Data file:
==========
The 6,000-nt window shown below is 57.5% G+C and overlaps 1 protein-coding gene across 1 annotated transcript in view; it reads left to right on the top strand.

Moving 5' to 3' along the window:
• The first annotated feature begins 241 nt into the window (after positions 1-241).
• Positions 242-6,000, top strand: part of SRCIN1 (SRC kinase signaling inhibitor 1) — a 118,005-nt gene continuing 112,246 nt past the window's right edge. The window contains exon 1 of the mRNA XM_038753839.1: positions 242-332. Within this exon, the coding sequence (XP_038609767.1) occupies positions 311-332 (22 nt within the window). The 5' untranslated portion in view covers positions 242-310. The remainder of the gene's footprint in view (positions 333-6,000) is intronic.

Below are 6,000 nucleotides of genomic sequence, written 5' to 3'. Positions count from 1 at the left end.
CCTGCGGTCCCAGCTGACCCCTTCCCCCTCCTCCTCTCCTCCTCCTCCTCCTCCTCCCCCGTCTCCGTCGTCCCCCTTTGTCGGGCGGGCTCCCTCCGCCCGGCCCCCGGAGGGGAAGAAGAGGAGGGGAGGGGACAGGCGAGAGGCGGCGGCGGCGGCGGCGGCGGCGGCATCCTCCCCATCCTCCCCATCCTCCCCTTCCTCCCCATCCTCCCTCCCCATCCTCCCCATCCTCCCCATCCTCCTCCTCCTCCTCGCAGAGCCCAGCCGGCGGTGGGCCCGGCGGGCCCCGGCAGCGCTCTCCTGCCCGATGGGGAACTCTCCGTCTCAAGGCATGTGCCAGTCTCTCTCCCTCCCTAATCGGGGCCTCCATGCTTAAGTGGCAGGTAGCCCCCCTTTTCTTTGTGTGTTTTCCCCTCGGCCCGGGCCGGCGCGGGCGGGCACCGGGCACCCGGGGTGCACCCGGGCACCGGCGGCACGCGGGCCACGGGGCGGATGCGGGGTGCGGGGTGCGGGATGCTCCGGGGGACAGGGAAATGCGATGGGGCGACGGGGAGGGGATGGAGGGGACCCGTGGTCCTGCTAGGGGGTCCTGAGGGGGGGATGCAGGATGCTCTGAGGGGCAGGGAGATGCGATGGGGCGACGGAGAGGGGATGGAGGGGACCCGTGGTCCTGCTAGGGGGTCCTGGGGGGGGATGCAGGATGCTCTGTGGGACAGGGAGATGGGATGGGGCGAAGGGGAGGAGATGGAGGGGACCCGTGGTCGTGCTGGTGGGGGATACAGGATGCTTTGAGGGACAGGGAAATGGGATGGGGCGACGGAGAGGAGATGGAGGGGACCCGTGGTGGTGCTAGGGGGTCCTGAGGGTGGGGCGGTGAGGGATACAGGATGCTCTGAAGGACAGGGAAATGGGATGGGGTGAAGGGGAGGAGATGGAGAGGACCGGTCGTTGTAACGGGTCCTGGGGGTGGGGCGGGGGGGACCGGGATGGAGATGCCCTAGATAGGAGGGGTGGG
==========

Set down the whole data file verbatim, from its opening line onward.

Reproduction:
The 6,000-nt window shown below is 57.5% G+C and overlaps 1 protein-coding gene across 1 annotated transcript in view; it reads left to right on the top strand.

Moving 5' to 3' along the window:
• The first annotated feature begins 241 nt into the window (after positions 1-241).
• Positions 242-6,000, top strand: part of SRCIN1 (SRC kinase signaling inhibitor 1) — a 118,005-nt gene continuing 112,246 nt past the window's right edge. The window contains exon 1 of the mRNA XM_038753839.1: positions 242-332. Within this exon, the coding sequence (XP_038609767.1) occupies positions 311-332 (22 nt within the window). The 5' untranslated portion in view covers positions 242-310. The remainder of the gene's footprint in view (positions 333-6,000) is intronic.

Below are 6,000 nucleotides of genomic sequence, written 5' to 3'. Positions count from 1 at the left end.
CCTGCGGTCCCAGCTGACCCCTTCCCCCTCCTCCTCTCCTCCTCCTCCTCCTCCTCCCCCGTCTCCGTCGTCCCCCTTTGTCGGGCGGGCTCCCTCCGCCCGGCCCCCGGAGGGGAAGAAGAGGAGGGGAGGGGACAGGCGAGAGGCGGCGGCGGCGGCGGCGGCGGCGGCATCCTCCCCATCCTCCCCATCCTCCCCTTCCTCCCCATCCTCCCTCCCCATCCTCCCCATCCTCCCCATCCTCCTCCTCCTCCTCGCAGAGCCCAGCCGGCGGTGGGCCCGGCGGGCCCCGGCAGCGCTCTCCTGCCCGATGGGGAACTCTCCGTCTCAAGGCATGTGCCAGTCTCTCTCCCTCCCTAATCGGGGCCTCCATGCTTAAGTGGCAGGTAGCCCCCCTTTTCTTTGTGTGTTTTCCCCTCGGCCCGGGCCGGCGCGGGCGGGCACCGGGCACCCGGGGTGCACCCGGGCACCGGCGGCACGCGGGCCACGGGGCGGATGCGGGGTGCGGGGTGCGGGATGCTCCGGGGGACAGGGAAATGCGATGGGGCGACGGGGAGGGGATGGAGGGGACCCGTGGTCCTGCTAGGGGGTCCTGAGGGGGGGATGCAGGATGCTCTGAGGGGCAGGGAGATGCGATGGGGCGACGGAGAGGGGATGGAGGGGACCCGTGGTCCTGCTAGGGGGTCCTGGGGGGGGATGCAGGATGCTCTGTGGGACAGGGAGATGGGATGGGGCGAAGGGGAGGAGATGGAGGGGACCCGTGGTCGTGCTGGTGGGGGATACAGGATGCTTTGAGGGACAGGGAAATGGGATGGGGCGACGGAGAGGAGATGGAGGGGACCCGTGGTGGTGCTAGGGGGTCCTGAGGGTGGGGCGGTGAGGGATACAGGATGCTCTGAAGGACAGGGAAATGGGATGGGGTGAAGGGGAGGAGATGGAGAGGACCGGTCGTTGTAACGGGTCCTGGGGGTGGGGCGGGGGGGACCGGGATGGAGATGCCCTAGATAGGAGGGGTGGG